Picacho Reservoir

Picacho Reservoir

Tips for Birding

Maricopa Audubon has a guide to Birding Picacho Reservoir available on their website, but conditions have changed since it was written;  notably, signage has since been posted that travel on the levee (southwest side of the reservoir) is prohibited. There is a north-south road below (directly west) of the levee, which is soft dirt and is likely to be impassable unless dry. Due to subsidence, extreme vigilance is advised while driving along the Florence-Casa Grande Canal maintenance road to the reservoir. 

Birds of Interest

Gila Woodpecker, Verdin, and Curve-billed Thrasher appear on multiple lists.  Phainopepla have been reported from February into May. Black Vulture are most commonly reported in May into July but have been listed earlier in the year. Black-tailed Gnatcatcher is more frequently reported than Blue-gray. Swallow species observed include Northern Rough-winged, Barn, and Cliff. 

About this Location

The reservoir was built in the 1920s as part of the San Carlos Irrigation Project. The reservoir's original purpose was water storage and flow regulation for the Florence-Casa Grande and Casa Grande Canals. The lake's design capacity was 24,500 acre-feet of water, with a surface area of over 2 square miles.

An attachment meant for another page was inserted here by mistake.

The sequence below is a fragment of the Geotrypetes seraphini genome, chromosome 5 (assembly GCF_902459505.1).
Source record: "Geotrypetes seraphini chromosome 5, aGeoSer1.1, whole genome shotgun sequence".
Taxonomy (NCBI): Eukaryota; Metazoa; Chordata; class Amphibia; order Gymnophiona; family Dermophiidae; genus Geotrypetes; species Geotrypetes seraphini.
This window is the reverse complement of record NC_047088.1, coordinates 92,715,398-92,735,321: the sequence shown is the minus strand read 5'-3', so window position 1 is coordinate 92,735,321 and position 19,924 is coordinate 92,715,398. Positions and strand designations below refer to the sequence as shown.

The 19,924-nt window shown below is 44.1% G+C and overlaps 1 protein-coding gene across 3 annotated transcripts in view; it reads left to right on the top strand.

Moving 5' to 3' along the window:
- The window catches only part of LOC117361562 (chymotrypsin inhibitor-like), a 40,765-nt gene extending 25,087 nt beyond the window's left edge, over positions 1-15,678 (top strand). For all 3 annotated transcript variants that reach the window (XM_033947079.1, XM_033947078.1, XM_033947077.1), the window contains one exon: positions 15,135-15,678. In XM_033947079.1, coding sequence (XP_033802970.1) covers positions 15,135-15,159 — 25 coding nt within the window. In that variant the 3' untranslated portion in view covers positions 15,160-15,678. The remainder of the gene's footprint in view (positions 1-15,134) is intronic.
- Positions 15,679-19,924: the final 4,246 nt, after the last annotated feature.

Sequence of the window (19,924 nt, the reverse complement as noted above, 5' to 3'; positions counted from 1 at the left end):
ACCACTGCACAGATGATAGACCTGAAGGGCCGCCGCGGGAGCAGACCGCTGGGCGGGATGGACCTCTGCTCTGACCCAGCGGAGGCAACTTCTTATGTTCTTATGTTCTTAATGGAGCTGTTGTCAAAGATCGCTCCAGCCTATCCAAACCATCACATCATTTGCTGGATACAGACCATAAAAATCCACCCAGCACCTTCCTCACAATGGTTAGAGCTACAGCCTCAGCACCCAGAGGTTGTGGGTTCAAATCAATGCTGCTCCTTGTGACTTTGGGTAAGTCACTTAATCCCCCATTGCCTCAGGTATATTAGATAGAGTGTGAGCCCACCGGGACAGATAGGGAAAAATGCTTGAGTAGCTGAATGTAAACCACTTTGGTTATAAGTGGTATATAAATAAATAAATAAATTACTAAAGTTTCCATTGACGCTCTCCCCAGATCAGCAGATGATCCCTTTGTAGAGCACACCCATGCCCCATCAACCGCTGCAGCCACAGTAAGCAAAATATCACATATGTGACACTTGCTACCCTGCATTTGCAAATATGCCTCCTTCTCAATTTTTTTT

Over the years, siltation and vegetation reduced reservoir capacity and surface area, such that by the late 1990s much of the area was a shallow marsh with extensive stands of cattails and rushes. Water level is highly variable, and the lake is completely dry in some years.  Water is much more likely to be in the Florence-Casa Grande Canal than in the Casa Grande Canal or reservoir itself.

To reach the reservoir from NM-87, turn east onto the Selma Highway (which becomes a dirt road). Continue on the Selma Highway 1 mile east to a T intersection in front of some electrical equipment and an embankment. Turn right (south) onto Vail Road and go 0.3 miles to the maintenance road on the north side of the Florence-Casa Grande Canal. You can park here and walk, or turn left through the gate (be sure to secure it behind you) and follow the canal east about 0.6 miles. The southwest corner of the reservoir levee will then be in front of you; travel on the levee has been prohibited.


  • Roadside viewing

  • Restrooms on site

  • Wheelchair accessible trail

  • Entrance fee

Content from Maricopa Audubon and John Montgomery

Last updated October 25, 2023